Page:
• Transportation, $160 million: $50 million to replace the Redbud Trail Bridge over Lady Bird Lake, $66.5 million for street reconstruction, $20 million for sidewalk repairs, $4.5 million for new traffic signals and other technology, $15 million for safety projects associated with Vision Zero, $3 million for urban trails and $1 million for the Neighborhood Partnering Program.
  • Flood Mitigation, $184 million: $112 million for drainage improvement projects and to continue buyouts of properties in flood-prone areas; $72 million to acquire land for water quality protection.
  • Libraries and Cultural Centers, $128 million: $34.5 million for renovations of branch libraries and converting the old Faulk Central Library into an archive for the Austin History Center; $56.5 million for improvements and expansions to the Mexican American Cultural Center, the Asian American Resource Center, George Washington Carver Museum and Mexic-Arte Museum; $25 million to replace the Dougherty Arts Center; and $12 million to acquire property to turn into public creative spaces for local artists.
  • Health and Human Services, $16 million: for a new Dove Springs Health Center.
  • Public Safety, $38 million: $13 million to renovate fire stations and $25 million to renovate EMS stations.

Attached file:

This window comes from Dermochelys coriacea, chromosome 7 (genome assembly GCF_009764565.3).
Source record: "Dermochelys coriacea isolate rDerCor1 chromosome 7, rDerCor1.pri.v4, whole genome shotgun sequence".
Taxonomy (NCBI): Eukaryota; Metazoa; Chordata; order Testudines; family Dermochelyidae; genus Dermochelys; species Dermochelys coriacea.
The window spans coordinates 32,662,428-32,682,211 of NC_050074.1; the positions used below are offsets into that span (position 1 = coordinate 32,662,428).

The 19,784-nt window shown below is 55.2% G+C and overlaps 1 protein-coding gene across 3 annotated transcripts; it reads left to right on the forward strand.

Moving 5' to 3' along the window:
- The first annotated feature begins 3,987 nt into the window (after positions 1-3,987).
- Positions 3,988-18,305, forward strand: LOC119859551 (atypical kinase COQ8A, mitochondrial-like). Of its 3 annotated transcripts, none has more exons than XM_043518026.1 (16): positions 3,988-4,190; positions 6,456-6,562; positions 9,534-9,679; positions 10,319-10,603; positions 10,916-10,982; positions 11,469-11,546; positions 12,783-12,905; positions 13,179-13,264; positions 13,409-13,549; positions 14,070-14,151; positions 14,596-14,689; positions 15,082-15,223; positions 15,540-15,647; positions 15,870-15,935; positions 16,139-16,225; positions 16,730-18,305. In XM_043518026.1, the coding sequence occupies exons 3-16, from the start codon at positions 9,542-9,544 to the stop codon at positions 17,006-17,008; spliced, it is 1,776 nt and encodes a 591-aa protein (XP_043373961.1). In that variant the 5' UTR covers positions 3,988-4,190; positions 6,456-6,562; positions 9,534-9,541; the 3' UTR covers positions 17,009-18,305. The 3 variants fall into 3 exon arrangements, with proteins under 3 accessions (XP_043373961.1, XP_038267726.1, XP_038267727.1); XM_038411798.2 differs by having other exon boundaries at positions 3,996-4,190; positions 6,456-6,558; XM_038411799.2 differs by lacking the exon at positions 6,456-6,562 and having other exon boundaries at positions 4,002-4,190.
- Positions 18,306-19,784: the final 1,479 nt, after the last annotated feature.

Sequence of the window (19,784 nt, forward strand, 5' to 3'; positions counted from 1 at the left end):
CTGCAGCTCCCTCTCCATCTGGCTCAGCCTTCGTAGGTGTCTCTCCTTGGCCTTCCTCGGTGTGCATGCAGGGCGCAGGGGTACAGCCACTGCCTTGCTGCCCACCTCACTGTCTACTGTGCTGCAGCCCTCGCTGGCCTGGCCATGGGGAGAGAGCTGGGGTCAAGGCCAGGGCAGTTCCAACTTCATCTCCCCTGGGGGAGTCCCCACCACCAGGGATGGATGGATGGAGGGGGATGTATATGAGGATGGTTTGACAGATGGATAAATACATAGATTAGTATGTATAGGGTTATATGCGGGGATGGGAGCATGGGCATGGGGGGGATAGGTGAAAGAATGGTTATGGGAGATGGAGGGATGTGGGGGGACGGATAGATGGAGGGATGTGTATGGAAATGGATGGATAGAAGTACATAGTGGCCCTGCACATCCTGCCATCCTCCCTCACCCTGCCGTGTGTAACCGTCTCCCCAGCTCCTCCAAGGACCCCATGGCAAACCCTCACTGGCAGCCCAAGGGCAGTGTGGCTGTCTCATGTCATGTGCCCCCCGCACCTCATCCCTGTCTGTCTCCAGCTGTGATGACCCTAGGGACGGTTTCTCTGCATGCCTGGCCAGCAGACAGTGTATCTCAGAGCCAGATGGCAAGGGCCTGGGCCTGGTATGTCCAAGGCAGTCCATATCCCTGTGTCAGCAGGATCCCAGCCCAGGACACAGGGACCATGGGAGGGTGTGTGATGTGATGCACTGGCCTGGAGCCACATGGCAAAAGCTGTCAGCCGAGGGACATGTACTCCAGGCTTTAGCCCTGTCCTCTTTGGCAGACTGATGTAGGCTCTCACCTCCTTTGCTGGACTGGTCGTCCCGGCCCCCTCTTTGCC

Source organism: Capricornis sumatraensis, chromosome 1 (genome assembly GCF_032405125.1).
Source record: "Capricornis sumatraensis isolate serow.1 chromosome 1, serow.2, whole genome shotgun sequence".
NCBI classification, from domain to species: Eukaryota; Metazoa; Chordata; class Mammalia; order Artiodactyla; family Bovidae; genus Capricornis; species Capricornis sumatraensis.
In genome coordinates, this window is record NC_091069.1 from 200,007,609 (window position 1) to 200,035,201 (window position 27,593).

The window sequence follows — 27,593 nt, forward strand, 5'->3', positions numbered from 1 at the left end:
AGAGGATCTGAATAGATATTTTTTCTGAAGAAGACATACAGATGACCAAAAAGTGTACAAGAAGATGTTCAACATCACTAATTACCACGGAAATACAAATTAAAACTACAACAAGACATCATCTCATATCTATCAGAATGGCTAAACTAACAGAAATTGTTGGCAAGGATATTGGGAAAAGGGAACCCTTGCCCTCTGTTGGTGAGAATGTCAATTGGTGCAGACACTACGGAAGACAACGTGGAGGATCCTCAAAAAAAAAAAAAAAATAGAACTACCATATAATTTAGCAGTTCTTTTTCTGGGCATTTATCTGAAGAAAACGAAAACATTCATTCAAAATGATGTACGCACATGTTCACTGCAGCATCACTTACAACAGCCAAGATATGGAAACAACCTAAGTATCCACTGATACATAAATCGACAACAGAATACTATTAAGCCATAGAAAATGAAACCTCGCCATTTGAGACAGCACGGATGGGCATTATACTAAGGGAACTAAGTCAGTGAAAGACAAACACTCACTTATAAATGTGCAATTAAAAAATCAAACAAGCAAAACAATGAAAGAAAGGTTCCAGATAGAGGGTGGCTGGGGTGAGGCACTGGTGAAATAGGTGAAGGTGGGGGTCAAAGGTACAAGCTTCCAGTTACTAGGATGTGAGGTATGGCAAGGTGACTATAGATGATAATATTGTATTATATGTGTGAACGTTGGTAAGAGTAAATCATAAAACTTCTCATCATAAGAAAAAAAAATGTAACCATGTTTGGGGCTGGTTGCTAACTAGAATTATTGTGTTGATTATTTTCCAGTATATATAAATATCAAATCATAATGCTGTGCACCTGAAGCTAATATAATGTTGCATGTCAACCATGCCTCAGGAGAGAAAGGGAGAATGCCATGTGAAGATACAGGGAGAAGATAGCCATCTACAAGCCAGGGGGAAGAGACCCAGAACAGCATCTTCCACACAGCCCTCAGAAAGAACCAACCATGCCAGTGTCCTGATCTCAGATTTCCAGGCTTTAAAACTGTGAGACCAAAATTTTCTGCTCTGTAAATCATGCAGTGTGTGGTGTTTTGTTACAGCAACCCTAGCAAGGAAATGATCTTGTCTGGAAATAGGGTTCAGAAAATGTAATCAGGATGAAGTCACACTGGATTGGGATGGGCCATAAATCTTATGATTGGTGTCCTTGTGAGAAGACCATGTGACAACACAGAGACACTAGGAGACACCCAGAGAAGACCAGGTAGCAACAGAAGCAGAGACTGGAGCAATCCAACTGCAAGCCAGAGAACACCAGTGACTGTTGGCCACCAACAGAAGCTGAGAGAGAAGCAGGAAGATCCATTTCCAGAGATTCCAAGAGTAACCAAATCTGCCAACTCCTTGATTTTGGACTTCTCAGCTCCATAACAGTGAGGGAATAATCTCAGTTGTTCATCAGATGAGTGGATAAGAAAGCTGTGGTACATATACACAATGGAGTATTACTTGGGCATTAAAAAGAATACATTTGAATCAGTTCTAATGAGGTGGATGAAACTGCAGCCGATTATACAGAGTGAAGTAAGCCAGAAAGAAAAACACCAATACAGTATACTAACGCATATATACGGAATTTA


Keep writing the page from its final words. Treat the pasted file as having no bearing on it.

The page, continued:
Transportation was the category that ended up with less funding than recommended by staff and the Bond Election Advisory Task Force.

Assistant City Manager Robert Goode warned Council that Austin roads are in desperate need of repairs and that even the amount of spending recommended by staff would not be enough to keep the current percentage of streets rated at least at a “satisfactory” level: 74 percent.

Council Member Ora Houston acknowledged the passion of the scores of people who showed up in support of various bond priorities, notably housing, but said that she needed to keep in mind the many people who didn’t show up at City Hall but were “hurting” due to rising property taxes. She therefore offered an alternative bond package worth $647.5 million. It included $200 million for housing as well as far less funding for transportation (including no funds for street reconstruction) and no funding for the renovations of police and fire stations.

Houston’s proposal failed, with only Council members Ellen Troxclair, Alison Alter and Leslie Pool joining her in support.

Council Member Jimmy Flannigan, who had abstained from all of the votes regarding amendments to the bond package, said that he supported the big investment in housing but that he wasn’t convinced that the bond reflected a willingness to make tough choices about where to spend.

Flannigan also said that the impact of the housing bond would not be as great unless the city was willing to embrace meaningful reforms through CodeNEXT that will allow more housing to be built.

Troxclair predicted that the measure would have a hard time gaining support in her district due to the prospect of the tax increase and what Troxclair viewed as too much money for housing and too little for street repairs.

The bond was approved 8-3, with Troxclair, Flannigan and Houston in opposition.

This story has been corrected. We originally reported that the bond package was the largest in the city’s history when, in fact, the collection of bonds on the 1984 ballot was larger.

Photo by Jericho [CC BY 3.0], via Wikimedia Commons.